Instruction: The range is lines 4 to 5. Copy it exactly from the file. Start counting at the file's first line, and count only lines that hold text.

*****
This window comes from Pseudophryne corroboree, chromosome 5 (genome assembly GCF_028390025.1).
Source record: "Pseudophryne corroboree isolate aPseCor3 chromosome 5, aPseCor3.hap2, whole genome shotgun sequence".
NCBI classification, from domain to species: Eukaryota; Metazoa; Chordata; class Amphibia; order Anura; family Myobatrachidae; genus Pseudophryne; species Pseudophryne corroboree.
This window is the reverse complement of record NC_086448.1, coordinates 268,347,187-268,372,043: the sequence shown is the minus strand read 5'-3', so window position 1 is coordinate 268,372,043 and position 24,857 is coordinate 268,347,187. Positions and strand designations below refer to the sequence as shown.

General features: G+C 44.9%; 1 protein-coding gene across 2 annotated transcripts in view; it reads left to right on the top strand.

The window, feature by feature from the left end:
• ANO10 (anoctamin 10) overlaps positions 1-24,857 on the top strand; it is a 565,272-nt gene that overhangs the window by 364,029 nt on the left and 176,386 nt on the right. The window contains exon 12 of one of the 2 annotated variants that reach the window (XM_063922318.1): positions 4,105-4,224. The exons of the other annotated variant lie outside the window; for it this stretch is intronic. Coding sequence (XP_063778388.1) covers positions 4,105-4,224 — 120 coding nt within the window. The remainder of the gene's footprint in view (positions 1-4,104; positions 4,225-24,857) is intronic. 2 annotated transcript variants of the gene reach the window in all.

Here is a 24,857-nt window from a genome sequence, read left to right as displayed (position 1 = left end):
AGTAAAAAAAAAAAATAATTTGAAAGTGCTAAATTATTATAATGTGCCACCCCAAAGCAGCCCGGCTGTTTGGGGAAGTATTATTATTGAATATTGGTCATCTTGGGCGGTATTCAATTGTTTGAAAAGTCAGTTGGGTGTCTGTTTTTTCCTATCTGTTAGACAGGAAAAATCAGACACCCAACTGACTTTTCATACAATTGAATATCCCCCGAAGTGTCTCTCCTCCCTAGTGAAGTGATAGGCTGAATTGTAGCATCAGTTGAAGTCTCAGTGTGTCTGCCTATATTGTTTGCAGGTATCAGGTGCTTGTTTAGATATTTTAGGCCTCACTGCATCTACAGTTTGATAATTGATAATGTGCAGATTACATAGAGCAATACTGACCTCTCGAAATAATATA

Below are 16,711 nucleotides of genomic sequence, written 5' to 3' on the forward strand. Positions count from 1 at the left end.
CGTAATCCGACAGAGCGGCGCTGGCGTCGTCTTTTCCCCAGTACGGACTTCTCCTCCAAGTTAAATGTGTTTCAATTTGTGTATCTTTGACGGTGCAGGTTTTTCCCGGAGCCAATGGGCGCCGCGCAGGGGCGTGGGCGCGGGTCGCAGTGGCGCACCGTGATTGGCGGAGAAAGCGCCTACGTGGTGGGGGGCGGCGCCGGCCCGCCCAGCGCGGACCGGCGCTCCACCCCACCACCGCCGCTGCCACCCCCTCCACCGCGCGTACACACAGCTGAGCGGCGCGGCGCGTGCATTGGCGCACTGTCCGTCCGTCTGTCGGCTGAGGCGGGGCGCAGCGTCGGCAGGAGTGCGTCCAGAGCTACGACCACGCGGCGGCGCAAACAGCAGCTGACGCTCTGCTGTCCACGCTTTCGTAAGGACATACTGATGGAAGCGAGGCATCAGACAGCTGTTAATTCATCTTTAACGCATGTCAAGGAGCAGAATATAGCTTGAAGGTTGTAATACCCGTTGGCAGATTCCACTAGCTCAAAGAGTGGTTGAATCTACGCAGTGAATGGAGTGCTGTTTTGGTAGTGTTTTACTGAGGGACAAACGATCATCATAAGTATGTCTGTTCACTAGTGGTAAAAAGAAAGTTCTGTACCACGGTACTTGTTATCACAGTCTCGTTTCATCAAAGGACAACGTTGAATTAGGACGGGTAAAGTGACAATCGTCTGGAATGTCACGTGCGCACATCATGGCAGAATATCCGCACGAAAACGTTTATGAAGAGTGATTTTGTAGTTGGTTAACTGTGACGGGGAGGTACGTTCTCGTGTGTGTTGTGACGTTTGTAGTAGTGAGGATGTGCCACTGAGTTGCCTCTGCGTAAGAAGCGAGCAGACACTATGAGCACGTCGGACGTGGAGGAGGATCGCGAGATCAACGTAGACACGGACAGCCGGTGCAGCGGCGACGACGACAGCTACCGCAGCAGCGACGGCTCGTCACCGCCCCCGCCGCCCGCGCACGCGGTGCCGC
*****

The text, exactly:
This window is the reverse complement of record NC_086448.1, coordinates 268,347,187-268,372,043: the sequence shown is the minus strand read 5'-3', so window position 1 is coordinate 268,372,043 and position 24,857 is coordinate 268,347,187. Positions and strand designations below refer to the sequence as shown.

General features: G+C 44.9%; 1 protein-coding gene across 2 annotated transcripts in view; it reads left to right on the top strand.